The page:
The U.S. accounts for only 5 percent of the world’s population, yet we consume 26 percent of the world’s energy, making us the largest energy consumers in the world.

Even though a large part of the energy we use is for our homes and businesses to power our appliances and provide light, a majority of our energy is derived from the burning of fossil fuels to run our cars and our factories. These fossil fuels produce 90% of the greenhouse gases that contribute to global warming, and the most excessive and harmful of these gases is carbon dioxide.

Every 24 hours Americans emit about 16 million tons of carbon dioxide into the air during the production of energy. This greatly increases our carbon footprint and its impact on the sustainability of the environment.

What is energy?

Energy is the ability to do work and to make things happen. It is life’s driving force because it allows us to accomplish our everyday tasks. Without it we would not be able to drive our cars, turn on our lights, power our factories, heat our food, trade with other countries and expand our economy.

You can read more about energy sources at the U.S. Department of Energy web site.

What types of energy do we use?

Any source of energy that we use can be categorized into one of two types:

Non-Renewable Energy Sources

Energy sources that can not be replenished in a short period of time because they take millions of years to form. Non-renewable energy sources can be divided into two groups:

  1. Fossil Fuels Fossil fuels consist of dead plant and animal matter from millions of years ago that have been deposited deep within the Earth’s core. They were formed by geological processes that mixed these remains with different Earth deposits and broke them down into organic material. Examples include coal, oil and natural gas.
  2. Nuclear Energy Energy that comes from splitting the nucleus of a radioactive mineral, such as uranium. Nuclear fuel does not emit carbon dioxide, but it does create radioactive material that can eventually lead to death in all living organisms.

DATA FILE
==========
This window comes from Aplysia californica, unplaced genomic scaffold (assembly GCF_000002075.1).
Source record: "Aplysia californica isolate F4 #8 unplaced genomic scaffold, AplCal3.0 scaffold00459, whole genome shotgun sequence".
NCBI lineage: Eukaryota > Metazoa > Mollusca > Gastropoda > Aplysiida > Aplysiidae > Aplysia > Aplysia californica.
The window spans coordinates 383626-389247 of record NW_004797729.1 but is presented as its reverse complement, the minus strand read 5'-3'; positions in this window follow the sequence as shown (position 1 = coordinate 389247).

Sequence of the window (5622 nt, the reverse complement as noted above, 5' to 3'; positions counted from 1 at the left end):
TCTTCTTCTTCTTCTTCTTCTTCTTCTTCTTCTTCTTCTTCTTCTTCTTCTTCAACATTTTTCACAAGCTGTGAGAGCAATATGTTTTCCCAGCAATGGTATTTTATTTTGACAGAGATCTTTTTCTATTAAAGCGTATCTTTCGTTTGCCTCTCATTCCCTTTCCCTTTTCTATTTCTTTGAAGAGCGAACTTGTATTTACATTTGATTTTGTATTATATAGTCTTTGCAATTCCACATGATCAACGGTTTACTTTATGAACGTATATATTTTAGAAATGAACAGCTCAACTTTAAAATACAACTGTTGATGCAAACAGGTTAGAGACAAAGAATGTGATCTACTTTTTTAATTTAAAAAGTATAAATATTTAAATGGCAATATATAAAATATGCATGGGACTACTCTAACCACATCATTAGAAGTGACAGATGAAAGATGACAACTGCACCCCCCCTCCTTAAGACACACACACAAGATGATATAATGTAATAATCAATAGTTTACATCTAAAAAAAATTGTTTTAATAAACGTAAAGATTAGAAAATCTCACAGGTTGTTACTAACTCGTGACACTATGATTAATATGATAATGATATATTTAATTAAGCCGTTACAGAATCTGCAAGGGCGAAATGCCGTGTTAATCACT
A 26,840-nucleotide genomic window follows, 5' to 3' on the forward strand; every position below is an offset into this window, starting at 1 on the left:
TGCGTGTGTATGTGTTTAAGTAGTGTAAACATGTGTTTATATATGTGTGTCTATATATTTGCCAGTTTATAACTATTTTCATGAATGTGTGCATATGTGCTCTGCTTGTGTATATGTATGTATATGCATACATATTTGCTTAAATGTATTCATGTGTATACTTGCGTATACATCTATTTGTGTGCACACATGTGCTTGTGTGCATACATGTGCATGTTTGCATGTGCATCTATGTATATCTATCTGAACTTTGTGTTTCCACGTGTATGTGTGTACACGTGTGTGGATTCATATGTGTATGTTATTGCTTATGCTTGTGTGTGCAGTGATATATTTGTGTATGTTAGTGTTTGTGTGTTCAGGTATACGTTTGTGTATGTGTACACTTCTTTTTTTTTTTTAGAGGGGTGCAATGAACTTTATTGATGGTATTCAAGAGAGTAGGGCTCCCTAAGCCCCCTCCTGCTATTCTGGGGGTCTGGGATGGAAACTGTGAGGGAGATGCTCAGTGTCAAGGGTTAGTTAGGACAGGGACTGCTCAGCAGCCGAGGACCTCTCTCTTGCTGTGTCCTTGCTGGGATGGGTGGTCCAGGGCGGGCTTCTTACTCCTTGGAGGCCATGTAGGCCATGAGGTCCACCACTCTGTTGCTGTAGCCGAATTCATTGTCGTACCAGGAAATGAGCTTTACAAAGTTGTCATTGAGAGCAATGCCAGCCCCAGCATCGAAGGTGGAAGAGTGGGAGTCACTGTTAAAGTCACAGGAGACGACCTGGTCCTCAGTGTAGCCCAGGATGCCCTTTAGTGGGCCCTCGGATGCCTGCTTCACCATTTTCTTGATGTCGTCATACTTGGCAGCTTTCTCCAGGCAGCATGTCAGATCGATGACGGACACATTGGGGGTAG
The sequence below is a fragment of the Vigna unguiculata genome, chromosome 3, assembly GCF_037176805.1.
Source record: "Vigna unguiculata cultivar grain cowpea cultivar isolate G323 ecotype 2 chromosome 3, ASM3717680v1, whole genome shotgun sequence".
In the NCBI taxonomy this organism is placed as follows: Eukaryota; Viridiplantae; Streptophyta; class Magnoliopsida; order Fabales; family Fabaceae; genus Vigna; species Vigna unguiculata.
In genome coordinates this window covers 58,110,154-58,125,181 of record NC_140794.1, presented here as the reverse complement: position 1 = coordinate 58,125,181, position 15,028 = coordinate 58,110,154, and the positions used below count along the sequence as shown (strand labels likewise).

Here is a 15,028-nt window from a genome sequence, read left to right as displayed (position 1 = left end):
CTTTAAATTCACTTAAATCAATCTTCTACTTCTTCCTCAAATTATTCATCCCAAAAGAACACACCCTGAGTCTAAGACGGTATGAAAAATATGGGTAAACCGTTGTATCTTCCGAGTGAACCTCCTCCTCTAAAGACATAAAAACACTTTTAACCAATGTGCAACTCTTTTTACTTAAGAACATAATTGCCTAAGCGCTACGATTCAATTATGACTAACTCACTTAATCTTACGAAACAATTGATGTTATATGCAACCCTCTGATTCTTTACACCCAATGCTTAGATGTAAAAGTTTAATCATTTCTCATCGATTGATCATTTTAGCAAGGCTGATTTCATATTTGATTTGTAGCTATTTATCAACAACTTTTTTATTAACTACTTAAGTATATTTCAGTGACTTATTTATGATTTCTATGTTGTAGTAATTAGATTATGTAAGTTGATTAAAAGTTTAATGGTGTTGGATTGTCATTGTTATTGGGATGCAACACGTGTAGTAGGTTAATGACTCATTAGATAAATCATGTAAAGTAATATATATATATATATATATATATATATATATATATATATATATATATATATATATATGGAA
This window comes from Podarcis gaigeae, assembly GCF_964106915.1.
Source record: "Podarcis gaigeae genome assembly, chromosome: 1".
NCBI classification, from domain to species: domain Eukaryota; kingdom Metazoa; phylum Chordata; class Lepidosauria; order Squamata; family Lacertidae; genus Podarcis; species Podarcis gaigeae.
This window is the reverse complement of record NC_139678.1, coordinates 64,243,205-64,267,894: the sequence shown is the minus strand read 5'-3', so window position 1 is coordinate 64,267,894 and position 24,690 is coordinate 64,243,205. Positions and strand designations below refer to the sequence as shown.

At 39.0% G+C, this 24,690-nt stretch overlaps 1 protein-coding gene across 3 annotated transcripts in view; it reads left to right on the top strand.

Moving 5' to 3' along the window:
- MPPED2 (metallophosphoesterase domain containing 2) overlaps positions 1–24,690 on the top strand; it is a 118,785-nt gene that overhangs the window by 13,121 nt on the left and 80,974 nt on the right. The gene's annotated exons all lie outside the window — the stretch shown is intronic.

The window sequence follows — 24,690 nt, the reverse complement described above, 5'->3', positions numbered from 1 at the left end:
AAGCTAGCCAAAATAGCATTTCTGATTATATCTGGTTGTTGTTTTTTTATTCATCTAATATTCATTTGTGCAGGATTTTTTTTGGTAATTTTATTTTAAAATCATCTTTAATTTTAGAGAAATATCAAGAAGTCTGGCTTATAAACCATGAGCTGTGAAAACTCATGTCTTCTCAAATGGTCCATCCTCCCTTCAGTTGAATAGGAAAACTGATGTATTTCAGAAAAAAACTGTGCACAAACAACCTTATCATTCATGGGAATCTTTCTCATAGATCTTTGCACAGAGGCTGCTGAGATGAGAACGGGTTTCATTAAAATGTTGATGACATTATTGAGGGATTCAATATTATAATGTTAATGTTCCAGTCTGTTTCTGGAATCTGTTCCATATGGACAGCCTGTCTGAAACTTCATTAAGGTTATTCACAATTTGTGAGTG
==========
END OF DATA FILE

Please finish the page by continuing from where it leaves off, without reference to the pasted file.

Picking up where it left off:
Renewable Energy

Also known as green energy, this energy utilizes natural resources and can be replenished in a short period of time. There are four main renewable energy sources:

  1. Solar Energy – Energy from the sun.
  2. Wind Energy – Energy generated by the wind.
  3. Geothermal Energy – Energy generated from heat within the Earth.
  4. Tidal Energy – Energy created by the movement of tidal currents.

You can read more about renewable energy research and development at the National Renewable Energy Laboratory web site.

Where do we use most of our energy?

The U.S. consumes its energy in four main areas:


The U.S. is one of the most highly-industrialized countries in the world, so one-third of its energy is used for industries that package and process goods. The types of industries and manufacturers that consume the most energy are:

  1. Chemical – The chemical industry is the largest industrial consumer of energy. The U.S. outputs $400 billion every year into this industry, which includes products like nitrogen, sulfuric acid, fertilizers and pesticides.
  2. Petroleum Refining – The U.S. has one of the largest petroleum refining industries and produces just less than one-quarter of all crude oil in the world. This U.S. industry grows by 2% every year, has over 146 refineries and is run by 59 companies.
  3. Paper – The U.S. has the largest paper industry in the world. This industry employs over 1.6 million people and has an annual payroll of $46 billion. The U.S. forest and paper industry generates $240 billion in sales every year.
  4. Metal – The U.S. is the second largest producer of cast metal in the world. Just in 2000 the U.S. shipped 14.1 million tons of cast metal to other countries, generating over $19 billion.


Transportation is the second largest energy consumer in the U.S. because about 28% of the energy we use as a nation goes towards transporting goods around the world. Vehicles are also used to get people to their everyday activities. Types of transportation include:

  • Cars
  • Trucks
  • Airplanes